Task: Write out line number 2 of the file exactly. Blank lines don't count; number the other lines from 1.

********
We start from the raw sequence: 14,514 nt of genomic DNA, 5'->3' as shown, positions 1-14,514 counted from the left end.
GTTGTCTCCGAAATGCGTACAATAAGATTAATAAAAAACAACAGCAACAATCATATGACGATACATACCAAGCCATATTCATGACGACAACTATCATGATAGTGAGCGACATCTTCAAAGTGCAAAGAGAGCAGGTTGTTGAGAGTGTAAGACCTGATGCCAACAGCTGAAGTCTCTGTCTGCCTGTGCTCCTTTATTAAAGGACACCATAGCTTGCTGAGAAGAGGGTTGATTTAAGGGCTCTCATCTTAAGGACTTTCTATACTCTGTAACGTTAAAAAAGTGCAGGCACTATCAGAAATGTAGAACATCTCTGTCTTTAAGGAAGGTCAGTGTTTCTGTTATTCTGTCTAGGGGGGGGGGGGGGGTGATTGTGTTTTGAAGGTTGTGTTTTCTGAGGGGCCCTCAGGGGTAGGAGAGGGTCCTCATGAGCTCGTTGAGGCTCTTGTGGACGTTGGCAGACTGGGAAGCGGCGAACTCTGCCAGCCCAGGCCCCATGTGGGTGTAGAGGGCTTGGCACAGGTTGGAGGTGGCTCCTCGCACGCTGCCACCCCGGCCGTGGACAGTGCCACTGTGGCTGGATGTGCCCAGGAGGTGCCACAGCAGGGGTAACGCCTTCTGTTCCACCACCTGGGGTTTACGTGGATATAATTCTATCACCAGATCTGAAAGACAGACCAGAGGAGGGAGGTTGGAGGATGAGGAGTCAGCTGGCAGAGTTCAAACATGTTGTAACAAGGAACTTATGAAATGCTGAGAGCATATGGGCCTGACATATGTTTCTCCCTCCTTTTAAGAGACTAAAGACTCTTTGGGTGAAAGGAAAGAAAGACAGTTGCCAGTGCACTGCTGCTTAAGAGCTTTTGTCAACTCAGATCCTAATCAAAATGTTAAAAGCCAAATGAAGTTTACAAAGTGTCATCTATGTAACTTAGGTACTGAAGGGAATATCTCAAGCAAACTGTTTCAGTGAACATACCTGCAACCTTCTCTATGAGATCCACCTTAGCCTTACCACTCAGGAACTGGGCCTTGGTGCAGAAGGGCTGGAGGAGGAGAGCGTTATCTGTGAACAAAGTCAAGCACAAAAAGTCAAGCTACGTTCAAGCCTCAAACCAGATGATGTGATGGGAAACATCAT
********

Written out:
GTTGTCTCCGAAATGCGTACAATAAGATTAATAAAAAACAACAGCAACAATCATATGACGATACATACCAAGCCATATTCATGACGACAACTATCATGATAGTGAGCGACATCTTCAAAGTGCAAAGAGAGCAGGTTGTTGAGAGTGTAAGACCTGATGCCAACAGCTGAAGTCTCTGTCTGCCTGTGCTCCTTTATTAAAGGACACCATAGCTTGCTGAGAAGAGGGTTGATTTAAGGGCTCTCATCTTAAGGACTTTCTATACTCTGTAACGTTAAAAAAGTGCAGGCACTATCAGAAATGTAGAACATCTCTGTCTTTAAGGAAGGTCAGTGTTTCTGTTATTCTGTCTAGGGGGGGGGGGGGGGTGATTGTGTTTTGAAGGTTGTGTTTTCTGAGGGGCCCTCAGGGGTAGGAGAGGGTCCTCATGAGCTCGTTGAGGCTCTTGTGGACGTTGGCAGACTGGGAAGCGGCGAACTCTGCCAGCCCAGGCCCCATGTGGGTGTAGAGGGCTTGGCACAGGTTGGAGGTGGCTCCTCGCACGCTGCCACCCCGGCCGTGGACAGTGCCACTGTGGCTGGATGTGCCCAGGAGGTGCCACAGCAGGGGTAACGCCTTCTGTTCCACCACCTGGGGTTTACGTGGATATAATTCTATCACCAGATCTGAAAGACAGACCAGAGGAGGGAGGTTGGAGGATGAGGAGTCAGCTGGCAGAGTTCAAACATGTTGTAACAAGGAACTTATGAAATGCTGAGAGCATATGGGCCTGACATATGTTTCTCCCTCCTTTTAAGAGACTAAAGACTCTTTGGGTGAAAGGAAAGAAAGACAGTTGCCAGTGCACTGCTGCTTAAGAGCTTTTGTCAACTCAGATCCTAATCAAAATGTTAAAAGCCAAATGAAGTTTACAAAGTGTCATCTATGTAACTTAGGTACTGAAGGGAATATCTCAAGCAAACTGTTTCAGTGAACATACCTGCAACCTTCTCTATGAGATCCACCTTAGCCTTACCACTCAGGAACTGGGCCTTGGTGCAGAAGGGCTGGAGGAGGAGAGCGTTATCTGTGAACAAAGTCAAGCACAAAAAGTCAAGCTACGTTCAAGCCTCAAACCAGATGATGTGATGGGAAACATCAT